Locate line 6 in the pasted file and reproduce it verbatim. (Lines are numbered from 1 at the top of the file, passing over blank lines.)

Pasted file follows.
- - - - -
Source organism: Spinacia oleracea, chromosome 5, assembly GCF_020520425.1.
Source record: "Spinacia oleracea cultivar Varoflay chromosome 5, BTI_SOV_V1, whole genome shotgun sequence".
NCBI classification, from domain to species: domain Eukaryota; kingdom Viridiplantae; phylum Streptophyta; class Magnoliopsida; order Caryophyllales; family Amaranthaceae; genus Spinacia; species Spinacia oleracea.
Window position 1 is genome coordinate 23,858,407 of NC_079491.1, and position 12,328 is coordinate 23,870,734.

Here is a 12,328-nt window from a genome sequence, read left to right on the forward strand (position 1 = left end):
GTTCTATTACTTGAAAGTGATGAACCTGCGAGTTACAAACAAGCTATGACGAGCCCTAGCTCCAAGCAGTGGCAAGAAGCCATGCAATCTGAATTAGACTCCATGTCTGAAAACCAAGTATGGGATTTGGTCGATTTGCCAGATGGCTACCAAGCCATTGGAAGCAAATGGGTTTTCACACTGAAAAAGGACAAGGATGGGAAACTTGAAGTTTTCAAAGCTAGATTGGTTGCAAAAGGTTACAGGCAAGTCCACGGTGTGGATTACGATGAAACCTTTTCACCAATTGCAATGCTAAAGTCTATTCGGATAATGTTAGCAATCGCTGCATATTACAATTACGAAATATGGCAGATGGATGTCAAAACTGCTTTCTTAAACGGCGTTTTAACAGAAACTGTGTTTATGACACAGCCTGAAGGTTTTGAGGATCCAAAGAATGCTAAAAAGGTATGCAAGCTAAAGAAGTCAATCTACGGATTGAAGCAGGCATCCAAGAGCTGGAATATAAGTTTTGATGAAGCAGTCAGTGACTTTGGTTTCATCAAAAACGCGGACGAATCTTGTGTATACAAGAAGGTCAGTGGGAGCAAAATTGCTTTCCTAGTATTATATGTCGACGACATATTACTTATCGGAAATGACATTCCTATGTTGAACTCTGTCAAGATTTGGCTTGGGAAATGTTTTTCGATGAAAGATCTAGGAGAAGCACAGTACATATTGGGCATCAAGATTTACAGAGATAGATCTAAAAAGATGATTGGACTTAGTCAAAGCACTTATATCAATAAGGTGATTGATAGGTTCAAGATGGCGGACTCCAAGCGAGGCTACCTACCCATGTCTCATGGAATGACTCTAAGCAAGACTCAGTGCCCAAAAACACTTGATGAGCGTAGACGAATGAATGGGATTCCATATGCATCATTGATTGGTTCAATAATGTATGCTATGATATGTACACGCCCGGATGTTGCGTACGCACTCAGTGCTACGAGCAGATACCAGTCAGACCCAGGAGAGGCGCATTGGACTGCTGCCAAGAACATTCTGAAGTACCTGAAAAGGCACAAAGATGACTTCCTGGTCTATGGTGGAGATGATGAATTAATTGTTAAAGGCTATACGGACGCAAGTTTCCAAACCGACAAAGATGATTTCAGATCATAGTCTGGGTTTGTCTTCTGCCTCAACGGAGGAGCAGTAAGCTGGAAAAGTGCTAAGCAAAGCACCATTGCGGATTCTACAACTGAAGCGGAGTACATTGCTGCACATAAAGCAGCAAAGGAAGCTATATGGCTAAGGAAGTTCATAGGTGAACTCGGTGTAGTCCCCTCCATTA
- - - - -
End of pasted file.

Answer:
GTTCTATTACTTGAAAGTGATGAACCTGCGAGTTACAAACAAGCTATGACGAGCCCTAGCTCCAAGCAGTGGCAAGAAGCCATGCAATCTGAATTAGACTCCATGTCTGAAAACCAAGTATGGGATTTGGTCGATTTGCCAGATGGCTACCAAGCCATTGGAAGCAAATGGGTTTTCACACTGAAAAAGGACAAGGATGGGAAACTTGAAGTTTTCAAAGCTAGATTGGTTGCAAAAGGTTACAGGCAAGTCCACGGTGTGGATTACGATGAAACCTTTTCACCAATTGCAATGCTAAAGTCTATTCGGATAATGTTAGCAATCGCTGCATATTACAATTACGAAATATGGCAGATGGATGTCAAAACTGCTTTCTTAAACGGCGTTTTAACAGAAACTGTGTTTATGACACAGCCTGAAGGTTTTGAGGATCCAAAGAATGCTAAAAAGGTATGCAAGCTAAAGAAGTCAATCTACGGATTGAAGCAGGCATCCAAGAGCTGGAATATAAGTTTTGATGAAGCAGTCAGTGACTTTGGTTTCATCAAAAACGCGGACGAATCTTGTGTATACAAGAAGGTCAGTGGGAGCAAAATTGCTTTCCTAGTATTATATGTCGACGACATATTACTTATCGGAAATGACATTCCTATGTTGAACTCTGTCAAGATTTGGCTTGGGAAATGTTTTTCGATGAAAGATCTAGGAGAAGCACAGTACATATTGGGCATCAAGATTTACAGAGATAGATCTAAAAAGATGATTGGACTTAGTCAAAGCACTTATATCAATAAGGTGATTGATAGGTTCAAGATGGCGGACTCCAAGCGAGGCTACCTACCCATGTCTCATGGAATGACTCTAAGCAAGACTCAGTGCCCAAAAACACTTGATGAGCGTAGACGAATGAATGGGATTCCATATGCATCATTGATTGGTTCAATAATGTATGCTATGATATGTACACGCCCGGATGTTGCGTACGCACTCAGTGCTACGAGCAGATACCAGTCAGACCCAGGAGAGGCGCATTGGACTGCTGCCAAGAACATTCTGAAGTACCTGAAAAGGCACAAAGATGACTTCCTGGTCTATGGTGGAGATGATGAATTAATTGTTAAAGGCTATACGGACGCAAGTTTCCAAACCGACAAAGATGATTTCAGATCATAGTCTGGGTTTGTCTTCTGCCTCAACGGAGGAGCAGTAAGCTGGAAAAGTGCTAAGCAAAGCACCATTGCGGATTCTACAACTGAAGCGGAGTACATTGCTGCACATAAAGCAGCAAAGGAAGCTATATGGCTAAGGAAGTTCATAGGTGAACTCGGTGTAGTCCCCTCCATTA